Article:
7       A.   Nothing.  They forced you to go out.  Those neighbours who were

 8    there, I had to be with them, to see how they were turning the house

 9    upside down.  Of course I had to be present there.

10       Q.   Okay.  That was my next question, was the condition of the house

11    after they searched it.  Can you tell us about that?

12       A.   I can.  Chaos, nothing else but chaos in the house, if you know

13    what "chaos" means.

14       Q.   Do you recall one occasion during one of these searches when in

15    particular they were looking for some sort of a mortar weapon?

16       A.   Yes.

17       Q.   And can you tell us what happened during that particular

18    occasion?

19       A.   We were all forced out and lined up next to Mustafa Junuzovic's

20    house.  It was the Drinovac.  I don't know the name of the -- another

21    name, but I know that was his last name.  And he had three other soldiers

22    with him, and he was looking for a mortar.  I mean, he could kill us all.

23    We didn't know what it was.  We were all civilians.  To this day, I don't

24    know what that is that he was looking for.

25       Q.   And at some point during that, did you hear whether the houses in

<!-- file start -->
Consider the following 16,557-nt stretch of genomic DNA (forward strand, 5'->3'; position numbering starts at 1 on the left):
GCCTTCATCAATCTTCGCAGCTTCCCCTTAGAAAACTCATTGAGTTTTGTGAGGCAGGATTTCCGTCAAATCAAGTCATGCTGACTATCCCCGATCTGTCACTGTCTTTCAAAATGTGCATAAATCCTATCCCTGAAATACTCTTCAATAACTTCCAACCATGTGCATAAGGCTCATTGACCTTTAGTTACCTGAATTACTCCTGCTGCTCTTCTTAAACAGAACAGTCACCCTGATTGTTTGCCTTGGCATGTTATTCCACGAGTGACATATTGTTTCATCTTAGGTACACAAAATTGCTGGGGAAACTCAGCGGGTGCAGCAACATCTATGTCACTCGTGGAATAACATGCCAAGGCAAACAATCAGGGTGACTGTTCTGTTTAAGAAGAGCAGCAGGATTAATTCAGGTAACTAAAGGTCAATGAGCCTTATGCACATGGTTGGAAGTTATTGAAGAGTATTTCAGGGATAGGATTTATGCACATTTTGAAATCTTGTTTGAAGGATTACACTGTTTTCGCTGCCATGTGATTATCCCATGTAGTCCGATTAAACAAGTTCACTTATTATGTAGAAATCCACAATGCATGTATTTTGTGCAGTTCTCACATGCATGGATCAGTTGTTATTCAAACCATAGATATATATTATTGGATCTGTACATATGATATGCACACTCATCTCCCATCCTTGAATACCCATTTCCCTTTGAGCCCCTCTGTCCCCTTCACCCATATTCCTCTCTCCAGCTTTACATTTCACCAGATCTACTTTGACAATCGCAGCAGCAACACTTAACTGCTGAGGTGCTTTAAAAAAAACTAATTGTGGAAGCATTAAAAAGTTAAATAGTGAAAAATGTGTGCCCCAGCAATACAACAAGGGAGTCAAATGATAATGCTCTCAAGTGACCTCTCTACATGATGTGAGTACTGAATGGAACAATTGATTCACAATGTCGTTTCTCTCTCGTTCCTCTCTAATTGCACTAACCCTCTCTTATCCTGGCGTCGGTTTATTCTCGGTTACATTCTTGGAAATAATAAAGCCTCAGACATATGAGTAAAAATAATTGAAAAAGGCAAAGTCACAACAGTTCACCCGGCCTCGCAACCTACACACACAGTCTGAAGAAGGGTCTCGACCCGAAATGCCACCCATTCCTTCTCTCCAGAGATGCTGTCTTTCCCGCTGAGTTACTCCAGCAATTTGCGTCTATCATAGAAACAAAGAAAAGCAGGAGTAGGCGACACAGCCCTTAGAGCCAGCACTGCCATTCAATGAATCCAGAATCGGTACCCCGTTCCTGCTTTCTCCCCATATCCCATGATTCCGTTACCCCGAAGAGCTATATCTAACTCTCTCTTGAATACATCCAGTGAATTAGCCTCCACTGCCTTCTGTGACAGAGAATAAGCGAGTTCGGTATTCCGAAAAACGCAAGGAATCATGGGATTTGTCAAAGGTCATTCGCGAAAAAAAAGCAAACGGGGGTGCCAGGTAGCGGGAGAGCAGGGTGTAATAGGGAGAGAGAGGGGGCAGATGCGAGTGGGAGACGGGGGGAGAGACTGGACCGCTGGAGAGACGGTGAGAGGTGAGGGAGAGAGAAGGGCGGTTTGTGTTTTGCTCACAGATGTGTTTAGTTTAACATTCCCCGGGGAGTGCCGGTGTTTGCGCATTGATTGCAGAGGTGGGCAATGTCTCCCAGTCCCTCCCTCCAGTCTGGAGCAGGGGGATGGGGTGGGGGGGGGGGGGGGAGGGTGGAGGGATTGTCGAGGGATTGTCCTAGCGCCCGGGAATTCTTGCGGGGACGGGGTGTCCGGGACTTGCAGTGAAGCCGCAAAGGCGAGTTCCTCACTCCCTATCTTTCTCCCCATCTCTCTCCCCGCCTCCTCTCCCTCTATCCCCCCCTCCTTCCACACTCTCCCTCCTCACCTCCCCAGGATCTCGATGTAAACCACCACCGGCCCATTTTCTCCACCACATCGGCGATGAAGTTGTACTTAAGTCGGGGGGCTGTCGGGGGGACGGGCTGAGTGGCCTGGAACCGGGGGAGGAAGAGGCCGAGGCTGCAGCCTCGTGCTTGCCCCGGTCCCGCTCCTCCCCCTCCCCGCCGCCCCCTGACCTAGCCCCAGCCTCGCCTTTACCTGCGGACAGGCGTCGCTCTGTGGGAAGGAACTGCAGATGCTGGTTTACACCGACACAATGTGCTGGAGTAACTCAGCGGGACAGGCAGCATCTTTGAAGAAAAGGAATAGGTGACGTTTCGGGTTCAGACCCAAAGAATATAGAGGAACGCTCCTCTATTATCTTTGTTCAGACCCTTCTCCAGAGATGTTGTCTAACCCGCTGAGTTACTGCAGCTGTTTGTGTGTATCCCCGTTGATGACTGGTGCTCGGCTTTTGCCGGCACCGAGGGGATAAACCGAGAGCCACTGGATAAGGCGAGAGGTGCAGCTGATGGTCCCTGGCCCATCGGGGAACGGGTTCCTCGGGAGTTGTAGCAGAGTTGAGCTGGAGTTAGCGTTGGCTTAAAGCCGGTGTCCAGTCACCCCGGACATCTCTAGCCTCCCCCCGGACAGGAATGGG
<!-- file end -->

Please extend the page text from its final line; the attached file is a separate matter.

Page 863

 1    your area were under some sort of protection?

 2       A.   Yes.

 3       Q.   Okay.  Can you tell us about that?

 4       A.   I can, yes.  When he took us out to shoot us because of that

 5    mortar, one mother of one of the soldiers there --

 6            THE INTERPRETER:  I'm sorry, the --

 7       A.   She had a paper in her hands, and it said that Junuzovic houses

 8    and population should be spared.  And it was signed by Tuta, but I do not

 9    know who actually had signed it.  So that let us go.  They did not shoot

10    us, and they stopped looking for that mortar too.

11            MR. STRINGER:

12       Q.   Now, at some point during this period, it's my understanding that

13    you and others were then instructed to go up to the Sovici school

14    yourselves; is that correct?

15       A.   It is.  It is.

16       Q.   And are you able to tell us the date in which you believe that

17    occurred?

18       A.   Around the 22nd, 21st.  I'm not really sure about the date.  I

19    didn't think about that.  But neighbours then came and ordered us to go to

20    the Sovici school.

21       Q.   Let me ask it this way if I could, Witness C:  If we say that the

22    attack occurred on the 17th of April, can you tell us, if you know,